Living with personal shame is like walking around with a perpetual yoke around your neck. It’s a constant feeling of oppression, weighing on your mind and exhausting your mental and physical being.
For an addict struggling with their addiction, the personal shame and anguish associated with their substance use disorder is that yoke, that weight of guilt and indignity constantly impacting their day and affecting every decision they make.
The thing about the shame of addiction is that it never eases up.
It’s present in every social interaction and conversation your loved one engages in. It causes them to avoid going to certain places and talking to certain people because of the looks they receive and way they are treated.
This is not to excuse their maladaptive behaviors or addictive impulses, but like any other disease, the symptoms and consequences of the disorder cannot simply be ignored or dismissed.
Do you believe your loved one made the conscious decision to derail their life goals and ambitions so that they could pursue an existence consumed by their addiction and mental instability?
Do you believe they enjoy being controlled by their substance use disorder, forgoing healthy social interactions and personal achievement in exchange for toxic relationships and destitution?
It is archaic to think that someone suffering with a major depressive disorder of generalized anxiety disorder can simply “shake it off” and “get over it.” You may wonder why would someone believe that your loved one could simply “get over it” and stop doing drugs?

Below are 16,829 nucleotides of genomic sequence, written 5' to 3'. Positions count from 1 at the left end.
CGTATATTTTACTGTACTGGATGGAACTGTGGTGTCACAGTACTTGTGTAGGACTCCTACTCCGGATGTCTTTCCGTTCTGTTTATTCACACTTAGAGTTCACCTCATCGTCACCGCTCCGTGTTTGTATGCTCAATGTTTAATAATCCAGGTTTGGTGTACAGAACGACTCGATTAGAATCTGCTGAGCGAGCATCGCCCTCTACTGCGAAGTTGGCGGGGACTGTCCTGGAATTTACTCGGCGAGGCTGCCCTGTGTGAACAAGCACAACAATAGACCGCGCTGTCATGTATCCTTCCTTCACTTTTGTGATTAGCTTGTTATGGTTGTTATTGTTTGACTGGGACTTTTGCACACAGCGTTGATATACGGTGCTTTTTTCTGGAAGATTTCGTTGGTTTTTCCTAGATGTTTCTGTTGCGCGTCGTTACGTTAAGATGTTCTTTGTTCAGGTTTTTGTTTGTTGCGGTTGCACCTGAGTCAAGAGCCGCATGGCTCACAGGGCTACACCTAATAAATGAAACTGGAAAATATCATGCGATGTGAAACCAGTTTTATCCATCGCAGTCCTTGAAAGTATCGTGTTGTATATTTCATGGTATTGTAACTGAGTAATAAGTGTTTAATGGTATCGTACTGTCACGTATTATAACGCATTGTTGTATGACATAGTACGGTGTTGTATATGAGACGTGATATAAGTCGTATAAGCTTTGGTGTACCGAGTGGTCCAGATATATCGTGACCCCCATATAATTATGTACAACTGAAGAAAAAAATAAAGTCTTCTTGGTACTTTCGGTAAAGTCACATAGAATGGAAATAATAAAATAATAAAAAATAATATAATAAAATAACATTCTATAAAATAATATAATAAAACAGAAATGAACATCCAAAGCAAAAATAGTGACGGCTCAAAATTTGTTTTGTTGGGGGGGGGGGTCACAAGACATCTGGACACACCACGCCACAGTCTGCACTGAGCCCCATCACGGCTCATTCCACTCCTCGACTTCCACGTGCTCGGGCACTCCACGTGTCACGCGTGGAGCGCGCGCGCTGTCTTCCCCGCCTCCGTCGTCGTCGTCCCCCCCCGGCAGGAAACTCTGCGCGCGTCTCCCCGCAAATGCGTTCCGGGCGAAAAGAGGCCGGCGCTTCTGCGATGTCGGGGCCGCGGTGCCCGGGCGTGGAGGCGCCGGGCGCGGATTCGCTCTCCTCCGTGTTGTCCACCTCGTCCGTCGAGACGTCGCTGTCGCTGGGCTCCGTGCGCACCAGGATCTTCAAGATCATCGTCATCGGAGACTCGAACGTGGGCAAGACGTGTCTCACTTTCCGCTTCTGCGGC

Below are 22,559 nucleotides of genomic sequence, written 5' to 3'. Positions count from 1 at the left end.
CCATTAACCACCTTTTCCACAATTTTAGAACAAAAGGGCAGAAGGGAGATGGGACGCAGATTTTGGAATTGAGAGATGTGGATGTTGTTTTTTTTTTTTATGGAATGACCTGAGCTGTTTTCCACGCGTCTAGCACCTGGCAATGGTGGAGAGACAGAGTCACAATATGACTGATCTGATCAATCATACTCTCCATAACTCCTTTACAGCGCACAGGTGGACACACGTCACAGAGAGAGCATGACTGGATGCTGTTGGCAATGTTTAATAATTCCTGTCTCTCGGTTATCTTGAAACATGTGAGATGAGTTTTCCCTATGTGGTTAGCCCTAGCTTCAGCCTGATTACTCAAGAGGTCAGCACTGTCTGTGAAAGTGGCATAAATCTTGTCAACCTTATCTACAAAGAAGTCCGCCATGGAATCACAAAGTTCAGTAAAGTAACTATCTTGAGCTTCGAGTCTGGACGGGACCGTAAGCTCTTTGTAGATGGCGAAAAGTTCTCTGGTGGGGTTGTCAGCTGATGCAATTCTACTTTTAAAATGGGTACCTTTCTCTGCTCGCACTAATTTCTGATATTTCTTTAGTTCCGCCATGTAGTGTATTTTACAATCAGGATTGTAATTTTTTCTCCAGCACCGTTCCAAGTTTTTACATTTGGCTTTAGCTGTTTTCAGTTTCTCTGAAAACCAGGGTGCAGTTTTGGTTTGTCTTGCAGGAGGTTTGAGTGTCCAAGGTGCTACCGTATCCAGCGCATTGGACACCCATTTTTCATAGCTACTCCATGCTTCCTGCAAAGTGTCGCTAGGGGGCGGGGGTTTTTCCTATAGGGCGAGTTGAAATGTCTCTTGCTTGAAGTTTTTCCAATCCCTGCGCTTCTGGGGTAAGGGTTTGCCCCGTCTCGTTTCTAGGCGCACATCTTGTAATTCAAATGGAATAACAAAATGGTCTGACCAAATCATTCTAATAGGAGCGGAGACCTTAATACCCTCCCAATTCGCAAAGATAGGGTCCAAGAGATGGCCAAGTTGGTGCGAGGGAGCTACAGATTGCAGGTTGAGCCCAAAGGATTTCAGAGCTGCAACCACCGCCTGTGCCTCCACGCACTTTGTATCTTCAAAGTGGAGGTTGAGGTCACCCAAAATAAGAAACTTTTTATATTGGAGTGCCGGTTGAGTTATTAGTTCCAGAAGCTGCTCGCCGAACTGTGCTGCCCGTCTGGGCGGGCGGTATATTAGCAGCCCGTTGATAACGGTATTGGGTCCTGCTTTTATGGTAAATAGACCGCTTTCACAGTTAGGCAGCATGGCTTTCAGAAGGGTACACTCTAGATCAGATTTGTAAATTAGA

Unfortunately – as you have seen first-hand – it is not that easy to overcome a disease, which is why your loved one needs as much social support and love as possible in order to overcome their addiction.
For many people suffering with substance addiction and mental illness, the stigma associated with their disorder drives them to isolation and solitude. While their interactions with negative peers may persist, this is typically only to maintain their addiction which eases their physical suffering and excessive emotionality.
This level of self-medicating allows them to feel some sense of personal control – albeit a terrible form.
You see, for most people who have never experienced a substance addiction, or dealt with a loved one suffering with a substance use disorder, they see the issue as a self-control problem and not a diagnosable disease problem. They believe the addict should simply stop using and get help, and if they don’t, then the consequences of their addiction is their own fault.
While a level of personal responsibility does exist within all addicts struggling with their addiction, the impact of their disease is as real as cancer or schizophrenia. You cannot just stop having cancer or hope schizophrenia will go away – and a diagnosed substance use disorder is the same thing.
That is why federal legislation has been passed to protect those suffering from substance addiction, ensuring they get the same insurance coverage and personal care as any other diagnosed disease.